The Lovers

1958 [FRENCH]

Drama / Romance

IMDb Rating 7.2 10 5042

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July 15, 2021 at 10:23 PM



Jeanne Moreau as Jeanne Tournier
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833.05 MB
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24 fps
1 hr 30 min
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1.51 GB
fre 2.0
24 fps
1 hr 30 min
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Movie Reviews

Reviewed by jsobre-1 10 / 10

Desperate Housewife?????

As a twenty-something, I saw this film with my boyfriend of the time, and as soon as it was over, we rushed home to do it ourselves. In the early-to-mid sixties, "Les Amants" was eroticism that was certainly explicit--albeit tastefully explicit, to our naive eyes. Made when Malle was twenty-five, with the young Jeanne Moreau, to the romantic Sextette that Brahams wrote when he was 27, this was the perfect sexy romance for its time and place.

I just saw it again, now watching as a sixty-something in an age in which "Les Amants" would probably get an R rating--and a tame one. I'm jaded too. It's hard to feel much sympathy for a desperate housewife of the upper middle class as she battles ennui. But the love sequence is still a knockout. You can't stop to think about it as the lovers, who as yet barely know each other except for their terrific physical attraction, go from garden-to-boat- to bedroom; it's still erotic in its implication. the garden is too lovely to be true, the boat is white and clean, and Moreau wears her pearl necklace throughout, but the message of a woman who has only known pedestrian sex being introduced for the first time to the Real Thing rang a bell with me (I had a similar experience, minus the garden, the pearls and the boat). I sat there bawling my head off-- with nostalgia this time for an unrecoverable experience-- through the whole sequence.

But the ending also rings true. What do you do when you come up for air?

From one of the interviews on the CD, I learned that the plot was based on an 18th century story, and I can readily see that, just as could see the fin-de-siècle Viennese origin of Kubrick's "Eyes Wide Shut." In neither case does the contemporary updating of the tales make them any less effective.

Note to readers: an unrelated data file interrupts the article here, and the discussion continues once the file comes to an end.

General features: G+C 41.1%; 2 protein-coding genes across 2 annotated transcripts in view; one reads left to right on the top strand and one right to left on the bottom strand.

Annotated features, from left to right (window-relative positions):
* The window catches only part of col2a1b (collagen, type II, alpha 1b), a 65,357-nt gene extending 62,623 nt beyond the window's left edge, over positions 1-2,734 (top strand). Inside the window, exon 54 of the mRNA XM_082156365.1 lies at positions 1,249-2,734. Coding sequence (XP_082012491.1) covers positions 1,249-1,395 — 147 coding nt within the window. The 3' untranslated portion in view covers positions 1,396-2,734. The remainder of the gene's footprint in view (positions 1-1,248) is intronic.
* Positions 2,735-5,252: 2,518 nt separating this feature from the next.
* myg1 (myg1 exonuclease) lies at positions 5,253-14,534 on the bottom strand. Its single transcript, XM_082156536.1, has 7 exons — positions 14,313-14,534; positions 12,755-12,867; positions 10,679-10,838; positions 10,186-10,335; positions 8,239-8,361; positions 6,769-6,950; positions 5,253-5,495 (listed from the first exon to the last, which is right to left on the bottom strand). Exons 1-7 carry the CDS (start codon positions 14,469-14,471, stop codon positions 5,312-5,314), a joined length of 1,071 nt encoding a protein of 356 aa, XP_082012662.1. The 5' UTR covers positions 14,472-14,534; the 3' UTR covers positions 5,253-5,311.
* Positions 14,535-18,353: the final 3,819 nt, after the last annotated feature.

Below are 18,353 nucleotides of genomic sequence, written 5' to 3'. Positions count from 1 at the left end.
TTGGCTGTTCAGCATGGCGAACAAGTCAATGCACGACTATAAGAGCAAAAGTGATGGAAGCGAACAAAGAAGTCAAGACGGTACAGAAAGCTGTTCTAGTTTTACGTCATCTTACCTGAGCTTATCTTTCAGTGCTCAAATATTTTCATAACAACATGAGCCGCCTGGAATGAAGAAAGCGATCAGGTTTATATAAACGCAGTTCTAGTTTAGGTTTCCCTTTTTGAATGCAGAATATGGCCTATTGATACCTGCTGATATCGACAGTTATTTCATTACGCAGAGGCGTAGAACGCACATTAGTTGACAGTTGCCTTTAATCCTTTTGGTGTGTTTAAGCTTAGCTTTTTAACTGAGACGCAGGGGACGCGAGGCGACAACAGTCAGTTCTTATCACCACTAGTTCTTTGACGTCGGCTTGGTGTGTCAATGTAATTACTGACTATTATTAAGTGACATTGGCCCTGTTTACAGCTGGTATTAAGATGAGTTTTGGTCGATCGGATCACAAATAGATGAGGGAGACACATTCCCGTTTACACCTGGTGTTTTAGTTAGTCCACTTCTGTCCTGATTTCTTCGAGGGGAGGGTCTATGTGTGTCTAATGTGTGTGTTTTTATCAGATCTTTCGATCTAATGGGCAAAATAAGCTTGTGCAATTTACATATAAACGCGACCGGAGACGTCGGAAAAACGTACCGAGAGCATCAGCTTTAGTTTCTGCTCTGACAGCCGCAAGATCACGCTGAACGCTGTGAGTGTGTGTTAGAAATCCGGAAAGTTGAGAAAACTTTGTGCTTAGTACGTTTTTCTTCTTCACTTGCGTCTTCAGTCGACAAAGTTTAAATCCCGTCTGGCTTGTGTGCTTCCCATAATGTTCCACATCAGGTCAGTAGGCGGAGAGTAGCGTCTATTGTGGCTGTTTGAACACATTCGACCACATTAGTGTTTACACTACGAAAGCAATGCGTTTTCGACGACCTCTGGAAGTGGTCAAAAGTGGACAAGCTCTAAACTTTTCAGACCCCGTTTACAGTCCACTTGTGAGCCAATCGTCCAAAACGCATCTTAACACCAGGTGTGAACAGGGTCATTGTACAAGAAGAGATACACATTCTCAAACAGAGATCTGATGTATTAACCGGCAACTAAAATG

Reviewed by zolaaar 7 / 10

The Lovers

What you see here is Jeanne Moreau's famous first filmic female orgasm and director Louis Malle's second feature film. Les amants / The Lovers was at that time a controversial study of bourgeois emptiness and sexual yearnings. The (as widely described) inscrutable Moreau plays a high society wife who is bored by her rich husband, has a lover, smart friends and a daughter. On one night she makes passionate love with a young student of a few hours acquaintance, and leaves it all for a new life.

If it now looks too much like an angry young sensualist's movie, the combination of a body language that is highly pleasurable, the soundtrack of Brahms, and the Henri Decaë's velvety monochrome, ravishing photography proves hard to resist. Her second collaboration with director Malle shows once more, what a wonderful screen persona Moreau is: commanding, willful, sultry.

Reviewed by anagram14 10 / 10

Censored for all the wrong reasons

Wait a minute. Did Les Amants really get into the trouble it did because of the love scene in the last half-hour? The scene in itself is nothing. However, here we have a married woman in the 1950s, committing adultery not once but twice, and without remorse. If Vivant and Malle had told their tale the accepted way, the situation would have led to bloody murder, and given the grim coldness between Jeanne and her husband, that's exactly what the audience expects. But - SPOILER: the authors opted for a happy ending. So of course they were seen as condoning adultery. Violence, it seems, would have been no big deal by comparison...

Happy ending? Well, not quite. Les Amants is odd in another respect: while it is all about the transforming potential of falling in love, it idealizes the process far less than most so-called romantic comedies do. As the blissful couple purr out of the picture in Bernard's 2CV, we hear a sage voice-over comment on the uncertainty of their future. This echoes the background of the opening credits, a fictitious map of the land of love, depicting (as far as my memory serves me) a river named Affection, passing through many little hills such as Respect, Dedication etc., far from the Lake of Indifference, and flowing to a Dangerous Sea and to Terra Incognita. In this sense, there's more to the story than "beautiful socialite meets handsome young guy". This is no fairy-tale. It's about stuff like living in the moment, openness, and courage - and about the archetypal meeting of animus and anima. Or should I say projection? Fuhgeddabahdit! Apart from all the crap I'm giving you here, Malle plus Moreau equals gorgeous movies. Go see for yourself.

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